The Vanderburgh Humane Society, Inc. (VHS), a tax exempt, 501(c)(3) organization, was founded in 1957 to provide protection for homeless animals, intervention for animals in abusive environments, and community education to encourage prevention of animal abuse and pet overpopulation. Located in Evansville, Indiana, the VHS serves as a surrender and adoption agency for unwanted pets. The VHS receives no tax-based funding whatsoever. Therefore, it depends on the generosity of the corporate community and the public at large to continue, and hopefully expand, the much needed services it offers.
The VHS began with a small group of residents who longed to help Evansville’s animals. They worked out of their homes. VHS was incorporated in 1957 and designated as a 501(c)(3) nonprofit in November of 1964. The first physical location was a small shelter on Buchanan Road on Evansville’s west side, pictured at right. It was built over top of what was previously a salt water pool (below) and filled in to make room for our shelter and the accompanying pet cemetery.
For many years, this facility served the community until a capital campaign was launched to build a new facility in the center of the city. In June of 2004, the current location on Millner Industrial Drive (at the corner of West Morgan Avenue and Read Street just west of Garvin Park) opened its doors. It is named for generous donor Charlotte G. Richardt. The 20,000 square-foot facility allows us to provide a multitude of services and an exceptional standard of care.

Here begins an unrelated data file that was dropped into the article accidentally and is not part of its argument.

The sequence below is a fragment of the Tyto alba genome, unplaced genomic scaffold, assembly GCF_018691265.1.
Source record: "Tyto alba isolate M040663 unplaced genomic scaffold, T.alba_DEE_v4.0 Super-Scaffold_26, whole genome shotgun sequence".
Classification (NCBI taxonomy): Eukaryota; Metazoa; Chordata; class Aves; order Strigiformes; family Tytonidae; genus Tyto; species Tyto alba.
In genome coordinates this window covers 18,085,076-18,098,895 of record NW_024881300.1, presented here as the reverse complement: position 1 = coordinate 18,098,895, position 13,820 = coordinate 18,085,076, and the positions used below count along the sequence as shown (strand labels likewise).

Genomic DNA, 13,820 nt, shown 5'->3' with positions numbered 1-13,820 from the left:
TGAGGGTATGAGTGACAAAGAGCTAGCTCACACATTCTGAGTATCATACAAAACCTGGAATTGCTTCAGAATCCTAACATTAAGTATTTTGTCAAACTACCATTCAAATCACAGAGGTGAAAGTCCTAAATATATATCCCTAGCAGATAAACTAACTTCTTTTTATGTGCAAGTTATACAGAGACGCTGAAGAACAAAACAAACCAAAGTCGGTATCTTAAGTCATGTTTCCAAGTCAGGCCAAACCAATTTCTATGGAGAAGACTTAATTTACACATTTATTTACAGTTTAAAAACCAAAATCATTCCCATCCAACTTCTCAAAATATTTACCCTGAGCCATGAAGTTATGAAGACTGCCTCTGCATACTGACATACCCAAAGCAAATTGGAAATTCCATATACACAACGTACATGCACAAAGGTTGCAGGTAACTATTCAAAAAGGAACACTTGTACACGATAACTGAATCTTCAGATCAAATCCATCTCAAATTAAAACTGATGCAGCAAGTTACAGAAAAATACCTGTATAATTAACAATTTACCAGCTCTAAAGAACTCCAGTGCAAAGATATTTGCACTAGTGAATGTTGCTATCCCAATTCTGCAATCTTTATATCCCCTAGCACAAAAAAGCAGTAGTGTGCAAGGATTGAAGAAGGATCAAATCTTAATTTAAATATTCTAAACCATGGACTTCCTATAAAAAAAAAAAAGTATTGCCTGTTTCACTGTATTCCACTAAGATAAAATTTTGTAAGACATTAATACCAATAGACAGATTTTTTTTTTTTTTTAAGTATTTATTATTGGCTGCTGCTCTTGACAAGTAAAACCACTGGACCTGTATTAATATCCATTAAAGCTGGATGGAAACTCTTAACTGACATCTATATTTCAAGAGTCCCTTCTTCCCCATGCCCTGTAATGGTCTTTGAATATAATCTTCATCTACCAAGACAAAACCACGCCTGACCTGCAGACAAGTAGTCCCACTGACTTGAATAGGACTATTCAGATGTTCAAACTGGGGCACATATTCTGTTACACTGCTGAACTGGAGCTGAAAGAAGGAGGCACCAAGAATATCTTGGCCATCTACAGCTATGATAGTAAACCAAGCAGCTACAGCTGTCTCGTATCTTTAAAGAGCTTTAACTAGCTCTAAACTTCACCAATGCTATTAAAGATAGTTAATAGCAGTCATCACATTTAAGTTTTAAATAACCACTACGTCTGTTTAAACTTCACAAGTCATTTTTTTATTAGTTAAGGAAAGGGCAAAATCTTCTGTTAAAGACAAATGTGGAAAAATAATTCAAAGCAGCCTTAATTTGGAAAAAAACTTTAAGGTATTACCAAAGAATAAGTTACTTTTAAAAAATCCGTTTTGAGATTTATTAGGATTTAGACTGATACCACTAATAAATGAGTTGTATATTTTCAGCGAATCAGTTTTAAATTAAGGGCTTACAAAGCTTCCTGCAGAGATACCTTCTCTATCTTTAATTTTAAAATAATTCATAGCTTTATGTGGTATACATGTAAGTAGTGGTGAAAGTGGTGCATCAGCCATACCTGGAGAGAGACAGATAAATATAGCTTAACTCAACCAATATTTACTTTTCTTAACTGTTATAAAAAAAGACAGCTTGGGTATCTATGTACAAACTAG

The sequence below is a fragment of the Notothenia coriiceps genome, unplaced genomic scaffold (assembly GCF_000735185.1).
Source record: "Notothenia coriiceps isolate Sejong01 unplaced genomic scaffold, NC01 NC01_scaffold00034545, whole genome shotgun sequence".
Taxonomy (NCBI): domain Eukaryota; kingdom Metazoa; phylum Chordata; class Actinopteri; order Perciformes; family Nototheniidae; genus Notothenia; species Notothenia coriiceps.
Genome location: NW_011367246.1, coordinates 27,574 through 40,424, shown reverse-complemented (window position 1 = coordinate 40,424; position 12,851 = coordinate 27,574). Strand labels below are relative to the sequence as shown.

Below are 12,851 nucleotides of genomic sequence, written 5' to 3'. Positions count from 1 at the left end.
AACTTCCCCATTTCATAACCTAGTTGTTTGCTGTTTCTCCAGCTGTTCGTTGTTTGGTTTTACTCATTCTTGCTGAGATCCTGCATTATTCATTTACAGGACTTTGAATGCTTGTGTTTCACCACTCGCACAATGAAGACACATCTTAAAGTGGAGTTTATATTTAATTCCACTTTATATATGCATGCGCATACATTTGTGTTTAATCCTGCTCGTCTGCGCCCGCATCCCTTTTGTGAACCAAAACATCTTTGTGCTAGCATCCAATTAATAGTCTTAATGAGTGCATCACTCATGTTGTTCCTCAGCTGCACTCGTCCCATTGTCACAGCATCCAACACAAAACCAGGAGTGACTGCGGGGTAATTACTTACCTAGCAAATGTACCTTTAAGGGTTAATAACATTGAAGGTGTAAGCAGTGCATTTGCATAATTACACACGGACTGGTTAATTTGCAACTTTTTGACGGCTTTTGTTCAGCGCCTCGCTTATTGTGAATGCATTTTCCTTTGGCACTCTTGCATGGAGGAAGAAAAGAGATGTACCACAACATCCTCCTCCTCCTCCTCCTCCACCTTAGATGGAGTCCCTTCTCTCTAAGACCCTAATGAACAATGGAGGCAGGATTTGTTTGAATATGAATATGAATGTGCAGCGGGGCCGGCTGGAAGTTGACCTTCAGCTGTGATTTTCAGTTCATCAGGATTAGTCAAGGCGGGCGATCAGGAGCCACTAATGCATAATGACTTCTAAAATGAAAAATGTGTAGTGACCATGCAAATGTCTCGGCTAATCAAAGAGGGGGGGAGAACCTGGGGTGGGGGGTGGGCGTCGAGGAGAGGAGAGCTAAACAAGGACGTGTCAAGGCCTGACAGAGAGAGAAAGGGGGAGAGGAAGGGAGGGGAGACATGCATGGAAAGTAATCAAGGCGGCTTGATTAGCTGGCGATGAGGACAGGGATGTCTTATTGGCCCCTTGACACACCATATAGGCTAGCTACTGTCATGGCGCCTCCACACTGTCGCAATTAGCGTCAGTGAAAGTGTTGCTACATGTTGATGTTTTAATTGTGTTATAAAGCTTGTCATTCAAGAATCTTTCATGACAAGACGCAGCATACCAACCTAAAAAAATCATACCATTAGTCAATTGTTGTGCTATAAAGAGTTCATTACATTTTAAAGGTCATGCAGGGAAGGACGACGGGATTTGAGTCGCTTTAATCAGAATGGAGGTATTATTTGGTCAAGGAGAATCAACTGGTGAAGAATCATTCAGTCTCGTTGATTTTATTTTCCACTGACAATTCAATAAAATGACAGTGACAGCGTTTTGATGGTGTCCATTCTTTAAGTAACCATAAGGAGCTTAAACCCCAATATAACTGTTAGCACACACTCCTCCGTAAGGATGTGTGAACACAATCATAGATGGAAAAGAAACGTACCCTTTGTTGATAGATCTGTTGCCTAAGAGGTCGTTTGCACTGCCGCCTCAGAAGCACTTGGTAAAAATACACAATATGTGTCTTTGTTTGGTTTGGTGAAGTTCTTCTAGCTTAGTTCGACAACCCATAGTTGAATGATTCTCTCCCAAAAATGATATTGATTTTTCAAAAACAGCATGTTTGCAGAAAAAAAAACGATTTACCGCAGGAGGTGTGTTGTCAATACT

Since then, the face of animal welfare in the Evansville community has changed dramatically. Adoptions & rescue transports have increased while euthanasia has drastically decreased. In 2007, the Davidson Rausch Low-Cost Spay & Neuter Clinic opened at the Vanderburgh Humane Society. The Clinic has prevented hundreds of thousands of unwanted litters, further contributing to the greater number of lives saved. It has provided more than 79,000 spay/neuter surgeries to date.
The Vanderburgh Humane Society has a long-lasting legacy of saving lives, promoting the human-animal bond, and raising the level of respect for animals in our community. The summer of 2017 marked the shelter’s 60th anniversary and the Spay & Neuter Clinic’s 10th anniversary. The VHS looks forward to a new chapter of growth and outreach to increase their impact for local animals for decades to come.
Leading our community to eliminate pet overpopulation through Spay/Neuter, Adoption, and Humane Education.
Alter. Adopt. Adore.
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